Misused Phrases

Whether you are writing or speaking, the language pitfalls abound. Here a some common ones excerpted by Business Insider:

  1. Adverse means "detrimental." It does not mean "averse" or "disinclined." Correct: "There were adverse effects." / "I'm not averse to doing that."
  2. Appraise means to "ascertain the value of." It does not mean to "apprise" or to "inform." Correct: "I appraised the jewels." / "I apprised him of the situation."
  3. Beg the question means that a statement assumes the truth of what it should be proving; it does not mean to "raise the question." Correct: "When I asked the dealer why I should pay more for the German car, he said I would be getting 'German quality,' but that just begs the question."
  4. Bemused means "bewildered." It does not mean "amused." Correct: "The unnecessarily complex plot left me bemused." / "The silly comedy amused me."
  5. Cliché is a noun, not an adjective. The adjective is clichéd. Correct: "Shakespeare used a lot of clichés." / "The plot was so clichéd."
  6. Data is a plural count noun not, standardly speaking, a mass noun. [Note: "Data is rarely used as a plural today, just as candelabraand agenda long ago ceased to be plurals," Pinker writes. "But I still like it."] Correct: "This datum supports the theory, but many of the other data refute it."
  7. Depreciate means to "decrease in value." It does not mean to "deprecate" or to "disparage." Correct: "My car has depreciated a lot over the years." / "She deprecated his efforts."
  8. Disinterested means "unbiased." It does not mean "uninterested." Correct: "The dispute should be resolved by a disinterested judge." / "Why are you so uninterested in my story?"
  9. Enormity refers to extreme evil. It does not mean "enormousness." [Note: It is acceptable to use it to mean a deplorable enormousness.] Correct: "The enormity of the terrorist bombing brought bystanders to tears." / "The enormousness of the homework assignment required several hours of work."
  10. Hone means to "sharpen." It does not mean to "home in on" or "to converge upon." Correct: "She honed her writing skills." / "We're homing in on a solution."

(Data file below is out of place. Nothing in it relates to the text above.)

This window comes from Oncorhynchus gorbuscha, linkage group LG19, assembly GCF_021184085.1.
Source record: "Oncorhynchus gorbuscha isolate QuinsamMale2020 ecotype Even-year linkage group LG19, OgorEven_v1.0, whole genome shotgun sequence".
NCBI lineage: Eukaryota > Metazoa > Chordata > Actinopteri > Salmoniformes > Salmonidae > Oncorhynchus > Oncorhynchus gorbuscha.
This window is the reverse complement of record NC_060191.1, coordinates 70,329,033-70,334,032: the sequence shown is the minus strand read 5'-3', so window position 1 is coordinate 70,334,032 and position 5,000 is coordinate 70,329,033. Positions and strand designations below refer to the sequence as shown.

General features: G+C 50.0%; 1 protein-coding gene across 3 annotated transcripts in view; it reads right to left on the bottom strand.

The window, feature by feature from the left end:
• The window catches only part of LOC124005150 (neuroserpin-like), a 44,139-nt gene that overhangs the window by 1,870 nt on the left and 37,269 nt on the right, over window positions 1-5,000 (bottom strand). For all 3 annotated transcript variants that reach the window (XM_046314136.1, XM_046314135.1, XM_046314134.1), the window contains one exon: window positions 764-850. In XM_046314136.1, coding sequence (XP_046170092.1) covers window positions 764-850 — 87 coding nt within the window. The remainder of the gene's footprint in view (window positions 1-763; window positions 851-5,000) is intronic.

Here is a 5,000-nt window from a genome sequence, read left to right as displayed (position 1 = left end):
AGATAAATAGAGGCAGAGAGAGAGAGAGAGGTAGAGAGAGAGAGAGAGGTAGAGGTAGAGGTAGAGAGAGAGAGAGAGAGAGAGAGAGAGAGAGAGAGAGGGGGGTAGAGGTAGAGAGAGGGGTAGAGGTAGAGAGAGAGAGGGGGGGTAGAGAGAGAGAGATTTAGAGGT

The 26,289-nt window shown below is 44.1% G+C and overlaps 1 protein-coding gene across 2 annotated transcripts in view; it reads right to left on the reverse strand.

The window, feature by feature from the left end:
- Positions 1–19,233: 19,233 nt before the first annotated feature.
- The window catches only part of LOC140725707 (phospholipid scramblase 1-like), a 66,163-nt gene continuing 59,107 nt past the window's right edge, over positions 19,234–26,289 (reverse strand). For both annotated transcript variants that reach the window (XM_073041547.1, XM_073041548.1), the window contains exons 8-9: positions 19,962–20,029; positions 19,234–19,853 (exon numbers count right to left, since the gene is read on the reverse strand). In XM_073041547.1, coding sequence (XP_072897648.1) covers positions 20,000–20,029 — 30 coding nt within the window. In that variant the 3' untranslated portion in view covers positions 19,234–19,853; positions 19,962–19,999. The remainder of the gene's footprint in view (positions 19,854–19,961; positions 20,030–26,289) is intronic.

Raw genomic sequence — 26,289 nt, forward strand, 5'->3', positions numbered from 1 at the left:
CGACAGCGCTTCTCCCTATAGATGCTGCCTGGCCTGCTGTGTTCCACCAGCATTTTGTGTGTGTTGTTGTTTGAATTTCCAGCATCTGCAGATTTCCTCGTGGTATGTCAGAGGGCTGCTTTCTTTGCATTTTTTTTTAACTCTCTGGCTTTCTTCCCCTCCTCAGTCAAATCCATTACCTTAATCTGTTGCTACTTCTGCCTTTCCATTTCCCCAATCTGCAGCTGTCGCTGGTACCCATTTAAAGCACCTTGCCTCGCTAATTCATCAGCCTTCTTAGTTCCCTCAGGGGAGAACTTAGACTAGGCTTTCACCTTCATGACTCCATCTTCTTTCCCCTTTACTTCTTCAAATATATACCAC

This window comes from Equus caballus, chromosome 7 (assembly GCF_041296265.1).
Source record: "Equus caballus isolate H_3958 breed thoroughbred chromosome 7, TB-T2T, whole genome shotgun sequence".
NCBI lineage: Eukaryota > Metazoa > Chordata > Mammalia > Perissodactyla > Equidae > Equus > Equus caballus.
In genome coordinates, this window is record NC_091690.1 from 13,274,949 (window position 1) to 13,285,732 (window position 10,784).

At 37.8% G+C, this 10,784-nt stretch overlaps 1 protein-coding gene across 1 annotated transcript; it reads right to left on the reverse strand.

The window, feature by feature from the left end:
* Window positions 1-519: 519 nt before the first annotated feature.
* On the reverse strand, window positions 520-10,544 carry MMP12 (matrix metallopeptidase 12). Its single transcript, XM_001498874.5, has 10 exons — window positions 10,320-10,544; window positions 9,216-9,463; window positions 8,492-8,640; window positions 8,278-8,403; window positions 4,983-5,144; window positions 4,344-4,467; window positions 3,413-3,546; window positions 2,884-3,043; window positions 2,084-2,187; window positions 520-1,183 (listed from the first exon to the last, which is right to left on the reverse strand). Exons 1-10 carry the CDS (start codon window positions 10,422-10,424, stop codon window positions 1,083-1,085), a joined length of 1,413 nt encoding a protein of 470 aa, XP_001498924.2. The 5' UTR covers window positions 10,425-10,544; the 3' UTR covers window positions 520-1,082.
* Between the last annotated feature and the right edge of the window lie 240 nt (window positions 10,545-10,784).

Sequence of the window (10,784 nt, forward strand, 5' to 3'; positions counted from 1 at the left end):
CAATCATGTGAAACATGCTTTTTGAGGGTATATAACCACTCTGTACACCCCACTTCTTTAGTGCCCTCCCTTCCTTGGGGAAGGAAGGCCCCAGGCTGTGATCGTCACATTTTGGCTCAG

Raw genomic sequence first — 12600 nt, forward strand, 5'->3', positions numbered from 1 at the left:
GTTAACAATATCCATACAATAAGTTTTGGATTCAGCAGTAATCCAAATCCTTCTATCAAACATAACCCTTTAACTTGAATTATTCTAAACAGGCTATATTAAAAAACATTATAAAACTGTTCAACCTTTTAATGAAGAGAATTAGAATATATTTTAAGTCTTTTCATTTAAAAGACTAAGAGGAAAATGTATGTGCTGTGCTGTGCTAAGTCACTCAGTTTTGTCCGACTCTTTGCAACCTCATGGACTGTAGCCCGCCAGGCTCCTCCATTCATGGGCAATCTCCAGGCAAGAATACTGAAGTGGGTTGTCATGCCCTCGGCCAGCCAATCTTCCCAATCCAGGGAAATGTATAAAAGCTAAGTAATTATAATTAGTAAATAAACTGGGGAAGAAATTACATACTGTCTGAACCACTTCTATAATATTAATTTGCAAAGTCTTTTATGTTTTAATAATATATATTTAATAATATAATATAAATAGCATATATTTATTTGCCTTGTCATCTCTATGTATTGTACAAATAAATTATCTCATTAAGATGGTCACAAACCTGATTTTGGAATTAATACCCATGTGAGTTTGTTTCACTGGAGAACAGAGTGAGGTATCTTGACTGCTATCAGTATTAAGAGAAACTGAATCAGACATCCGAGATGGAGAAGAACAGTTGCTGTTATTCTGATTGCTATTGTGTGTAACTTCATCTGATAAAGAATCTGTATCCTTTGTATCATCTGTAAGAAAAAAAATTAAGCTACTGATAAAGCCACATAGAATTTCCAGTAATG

11. Hung means "suspended." It does not mean "suspended from the neck until dead." Correct: "I hung the picture on my wall." / "The prisoner was hanged."
  12. Ironic means "uncannily incongruent." It does not mean "inconvenient" or "unfortunate." Correct: "It was ironic that I forgot my textbook on human memory." / "It was unfortunate that I forgot my textbook the night before the quiz."
  13. Nonplussed means "stunned" or "bewildered." It does not mean "bored" or "unimpressed." Correct: "The market crash left the experts nonplussed." / "His market pitch left the investors unimpressed."
  14. Parameter refers to a variable. It not mean "boundary condition" or "limit." Correct: "The forecast is based on parameters like inflation and interest rates." / "We need to work within budgetary limits."
  15. Phenomena is a plural count noun — not a mass noun. Correct: "The phenomenon was intriguing, but it was only one of many phenomena gathered by the telescope."
  16. Shrunk, sprung, stunk, and sunk are past participles--not words in the past tense. Correct: "I've shrunk my shirt." / "I shrank my shirt."
  17. Simplistic means "naively or overly simple." It does not mean "simple" or "pleasingly simple." Correct: "His simplistic answer suggested he wasn't familiar with the material." / "She liked the chair's simple look."
  18. Verbal means "in linguistic form." It does not mean "oral" or "spoken." Correct: "Visual memories last longer than verbal ones."
  19. Effect means "influence"; to effect means "to put into effect"; to affect means either "to influence" or "to fake." Correct: "They had a big effect on my style." / "The law effected changes at the school." / "They affected my style." / "He affected an air of sophistication to impress her parents."
  20. Lie (intransitive: lies, lay, has lain) means to "recline"; lay(transitive: lays, laid, has laid) means to "set down"; lie(intransitive: lies, lied, has lied) means to "fib." Correct: "He lies on the couch all day." / "He lays a book upon the table." / "He lies about what he does."